Thoughts on How Best to Read Literature with the Modern High School Student

The following are my own meditations on reading literature in our modern setting with high school students.  I have struggled with this idea for some time.  I find very few who truly love reading.  Some view it as a means toward the education they believe will lead to big paycheck.  Others view reading as an antiquated form of entertainment that has been long since been replaced by other more engaging screens and images.  So if my job is to engage students in a study of literature, it would seem I must convince them of its being worthwhile, then leading them toward a delight in and felicity with great literature.  This would include heightening their taste, training their abilities, and directing them toward self-motivated reading.

Why are we even doing this?  Literature is a part of the Humanities.  It is how we prepare young people to pursue the moral maturity that adult humans must have to be happy.  Fictional stories cultivate a moral imagination in young people.  Poetry brings them to feel sublime.  Truth is posited, Goodness exemplified, and Beauty is loved in the great works of literature.

So my first task is to present to their minds an apologetic for reading, and for reading great literature so as to develop a moral imagination.  Hence my first “lesson” must be the construction of the idea of a moral imagination, using mimetic teaching to birth this notion in their own hearts.  Vigen Guroian has written most helpfully on this subject in many places, including here.

I believe that the experience of a good literature class will do more than a single lecture to convince students of their need for a moral imagination, but that is where is should start.  Moving beyond simply saying they should pursue a moral imagination through great literature, the class should delight itself in that literature.  I currently teach two literature classes:  American and British.  Delighting in these things includes a good understanding of the context of these works, having some knowledge of the authors, but mostly would include the following key components:  having the time to delight (no break neck speed or firehose velocity here), allowing students to find what they like rather than telling them what to like, and open discussion that hears the students more than the teacher.

So how does one teach a student to read with delight?  I think there are three levels to this delight:  simple apprehension, connections, and reflections.  In simple apprehension, the student skims over the story looking for hints as to the characters, places, and such.  In short, finding the nouns.  It amuses me that for many literature classes, this is all that is expected, is converted to objective questions on a test, and every one claps their hands.  But that is only very surface enjoyment.  Going deeper, the student seeks to find the connections, how the plot is developed by the characters, places, “things” of the story.  Here he is in essence seeking the verbs.  What led to what?  What are the causes and effects?  But the best is kept for a final reading of the text, this time with the heart.  Given my knowledge of the text, having skimmed it over twice now, what passages move me?  What do I like about this text?  What is meaningful to me and why?

An easy way to teach this reading, and it can be done independently in this manner, is teach the student to mark the text in each reading with a differing color.  Having the student mark the important nouns in pink, the connecting verbs in green, and the really good stuff in blue allows them to return with the teacher to the text in class and discuss it well.  Yes this means they have to own the books, but this is a small price to pay for truly great reading and discussion.  If highlighter is not your thing, give them alternative ways to mark these three layers of reading.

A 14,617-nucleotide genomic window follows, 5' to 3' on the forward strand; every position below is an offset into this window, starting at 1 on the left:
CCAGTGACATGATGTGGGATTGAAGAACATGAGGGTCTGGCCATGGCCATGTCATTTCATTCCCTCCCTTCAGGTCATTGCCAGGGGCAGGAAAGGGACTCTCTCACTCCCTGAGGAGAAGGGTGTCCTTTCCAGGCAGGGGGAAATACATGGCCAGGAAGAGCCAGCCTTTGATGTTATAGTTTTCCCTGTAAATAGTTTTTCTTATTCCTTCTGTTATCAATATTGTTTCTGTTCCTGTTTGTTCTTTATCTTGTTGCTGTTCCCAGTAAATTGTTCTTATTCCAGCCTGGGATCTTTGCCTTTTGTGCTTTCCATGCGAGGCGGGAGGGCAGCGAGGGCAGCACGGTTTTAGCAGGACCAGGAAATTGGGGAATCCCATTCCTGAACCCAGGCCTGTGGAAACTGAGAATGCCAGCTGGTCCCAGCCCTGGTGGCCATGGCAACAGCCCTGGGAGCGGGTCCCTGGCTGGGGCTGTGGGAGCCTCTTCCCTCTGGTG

This leads to a pedagogy something like the following for most texts (any form of text):

  1. Preparation – saying just enough about the text to gain the student’s interest, give them a context for the book, and guide their mind toward the one or two great ideas of the work. The key here is brevity with engagement.  Wow, I really want to read this book now.
  2. Direct Interaction with the text – whether alone or in the classroom, the student should read the text twice quickly and then a third time slowly, following the pursuits and markings mentioned above.
  3. Discussion – the great texts are above everyone’s head. This is why we read them.  Thus they are best when discussed with others.  Students have to be taught dialectic to do this well.  Some success can come from a teacher presenting them with key passages to be discussed, but often a simple “playing the blues” or discussion of those things they have highlighted in blue will suffice.  The key is to focus on the moral aspects of the story.  What was true, good, and beautiful?
  4. Fastening – I don’t like the term assessment in relation to good reading. Schooling demands feedback, but this is much more mentoring, discipleship, and apprenticeship than mastering a discreet set of information.  The content, skills, and understanding can be assessed, but one should always remember this is much more a start than an end.  The best form of assessing one’s interaction with great literature is writing.    While the essay or paper is certainly good and legit, more is gained by guided journaling.  Here is a great blog on that issue.

All this to say that great literature classes are an art form.  At the heart of it is the teacher’s own passion and enjoyment of great literature.  Beyond that, we are trying to see ice to Eskimos, but when we really passionately love the ice, it sells itself.

And if any of this needs more, I have written on these things before: here, here, and here are some that come readily to mind.